European corn borer, Ostrinia nubilalis Hübner, is an economic pest of sweet corn. Consumer demand for high-quality, insect-free produce with minimal pesticide residue necessitates exploitation of various control options. Ear feeding resistance could reduce insecticide inputs. The inheritance of ear feeding resistance and silk channel length in the F1 derived from a diallel cross (Griffing's model I, method 2) of eight breeding stocks describing a wide range of feeding resistance was investigated in field experiments. Feeding damage, based on a 1 (no damage) to 9 (>10% ear damage) visual rating scale, and silk channel length of ears that had been manually infested at the ear tip with O. nubilalis were recorded. A significant (P ≤ 0.05) year by location interaction was found for ear feeding damage and silk channel length. Genotype ear feeding damage and silk channel length differences were significant (P ≤ 0.01) beyond genotype by environment (year and location) interactions. Mean feeding damage ranged from 2.5 (parents 1 × 7) to 8.8 (parent 2) and mean silk channel length ranged from 1.9 cm (parents 2 × 7) to 9.0 cm (parent 3). Ten of the 28 possible crosses (reciprocals combined) and 1 parent were classed as resistant (damage rating < 3.0). Eleven crosses, including all 7 involving parent 2, and 2 parents were susceptible (damage rating > 4.0). Pearson's correlation analysis indicated lower damage levels were weakly to moderately associated with increased silk channel length for both parents (r = –0.18) and progeny (r = –0.44). The general combining ability (GCA) component was significant (P ≤ 0.01) for ear feeding damage, suggesting additive effects control ear feeding damage. GCA and specific combining ability (SCA) effects did not account for silk channel length variability, suggesting strong environmental influences. Improved ear feeding resistance should be possible via recurrent selection with recombination.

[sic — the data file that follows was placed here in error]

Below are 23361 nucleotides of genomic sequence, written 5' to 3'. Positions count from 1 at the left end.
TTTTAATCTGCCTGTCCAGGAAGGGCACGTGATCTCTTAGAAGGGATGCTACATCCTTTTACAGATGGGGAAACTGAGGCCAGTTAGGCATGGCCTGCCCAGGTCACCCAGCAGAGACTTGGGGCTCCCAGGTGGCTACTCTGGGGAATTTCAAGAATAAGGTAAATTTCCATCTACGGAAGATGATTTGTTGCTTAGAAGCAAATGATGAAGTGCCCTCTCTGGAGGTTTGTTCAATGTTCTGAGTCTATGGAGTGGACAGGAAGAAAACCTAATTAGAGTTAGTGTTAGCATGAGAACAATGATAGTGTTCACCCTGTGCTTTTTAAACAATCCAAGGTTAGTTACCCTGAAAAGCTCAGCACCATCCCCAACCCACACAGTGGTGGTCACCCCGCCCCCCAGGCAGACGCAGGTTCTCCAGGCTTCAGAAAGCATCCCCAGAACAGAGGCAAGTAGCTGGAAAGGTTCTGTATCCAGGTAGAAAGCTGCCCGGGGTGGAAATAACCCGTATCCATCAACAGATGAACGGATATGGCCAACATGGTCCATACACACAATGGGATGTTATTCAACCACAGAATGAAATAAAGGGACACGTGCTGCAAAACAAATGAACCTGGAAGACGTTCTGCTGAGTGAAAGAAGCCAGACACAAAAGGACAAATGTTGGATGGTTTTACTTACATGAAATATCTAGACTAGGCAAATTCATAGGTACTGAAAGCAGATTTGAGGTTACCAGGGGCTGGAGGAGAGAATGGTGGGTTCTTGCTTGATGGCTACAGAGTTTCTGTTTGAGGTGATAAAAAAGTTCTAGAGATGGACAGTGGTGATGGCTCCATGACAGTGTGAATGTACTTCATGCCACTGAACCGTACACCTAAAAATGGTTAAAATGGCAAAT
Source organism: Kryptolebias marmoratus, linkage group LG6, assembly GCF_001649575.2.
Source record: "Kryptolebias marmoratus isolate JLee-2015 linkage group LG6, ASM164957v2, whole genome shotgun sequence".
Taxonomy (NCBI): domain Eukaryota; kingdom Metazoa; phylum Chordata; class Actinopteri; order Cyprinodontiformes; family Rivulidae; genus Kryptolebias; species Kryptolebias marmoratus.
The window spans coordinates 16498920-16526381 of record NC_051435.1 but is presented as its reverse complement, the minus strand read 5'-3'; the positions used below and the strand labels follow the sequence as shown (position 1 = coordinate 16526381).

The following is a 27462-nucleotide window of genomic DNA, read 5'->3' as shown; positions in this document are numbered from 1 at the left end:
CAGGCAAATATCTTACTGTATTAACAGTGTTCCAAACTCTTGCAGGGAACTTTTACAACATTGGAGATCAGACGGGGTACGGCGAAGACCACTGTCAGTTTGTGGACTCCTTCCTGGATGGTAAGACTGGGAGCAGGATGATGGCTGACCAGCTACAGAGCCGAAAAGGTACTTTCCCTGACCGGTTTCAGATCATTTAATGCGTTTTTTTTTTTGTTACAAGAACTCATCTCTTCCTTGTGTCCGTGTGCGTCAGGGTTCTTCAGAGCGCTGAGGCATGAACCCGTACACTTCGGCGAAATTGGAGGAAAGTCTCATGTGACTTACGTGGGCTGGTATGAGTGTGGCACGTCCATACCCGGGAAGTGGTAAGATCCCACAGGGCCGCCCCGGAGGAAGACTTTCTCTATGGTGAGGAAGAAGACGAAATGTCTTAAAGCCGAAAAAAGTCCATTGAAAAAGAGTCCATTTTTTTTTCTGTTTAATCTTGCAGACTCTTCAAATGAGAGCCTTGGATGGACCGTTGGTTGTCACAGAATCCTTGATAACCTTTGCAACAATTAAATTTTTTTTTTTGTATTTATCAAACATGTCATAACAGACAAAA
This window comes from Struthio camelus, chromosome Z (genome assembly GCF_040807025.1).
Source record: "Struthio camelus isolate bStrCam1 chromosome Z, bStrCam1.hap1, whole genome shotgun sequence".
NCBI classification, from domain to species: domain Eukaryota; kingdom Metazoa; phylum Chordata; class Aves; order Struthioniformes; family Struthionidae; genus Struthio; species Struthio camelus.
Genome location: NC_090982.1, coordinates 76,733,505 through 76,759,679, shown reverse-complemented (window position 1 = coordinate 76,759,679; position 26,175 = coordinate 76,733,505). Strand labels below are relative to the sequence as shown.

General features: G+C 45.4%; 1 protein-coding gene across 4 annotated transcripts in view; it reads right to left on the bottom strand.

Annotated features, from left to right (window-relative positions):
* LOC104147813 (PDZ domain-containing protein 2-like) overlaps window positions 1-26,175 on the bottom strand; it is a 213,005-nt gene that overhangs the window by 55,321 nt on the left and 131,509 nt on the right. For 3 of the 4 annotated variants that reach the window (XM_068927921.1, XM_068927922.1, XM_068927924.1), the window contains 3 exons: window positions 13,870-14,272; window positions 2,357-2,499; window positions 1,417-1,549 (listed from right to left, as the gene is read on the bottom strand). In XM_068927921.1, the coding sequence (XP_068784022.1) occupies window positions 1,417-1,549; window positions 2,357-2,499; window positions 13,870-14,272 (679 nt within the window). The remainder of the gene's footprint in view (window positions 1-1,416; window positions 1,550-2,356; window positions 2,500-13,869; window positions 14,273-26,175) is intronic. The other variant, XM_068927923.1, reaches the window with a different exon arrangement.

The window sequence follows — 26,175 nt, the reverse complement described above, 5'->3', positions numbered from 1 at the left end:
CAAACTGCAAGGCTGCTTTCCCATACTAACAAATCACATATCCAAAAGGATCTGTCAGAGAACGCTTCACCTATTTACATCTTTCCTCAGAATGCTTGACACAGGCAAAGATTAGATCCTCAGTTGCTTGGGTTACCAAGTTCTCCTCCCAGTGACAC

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David W. Davis and Karl J. Sauter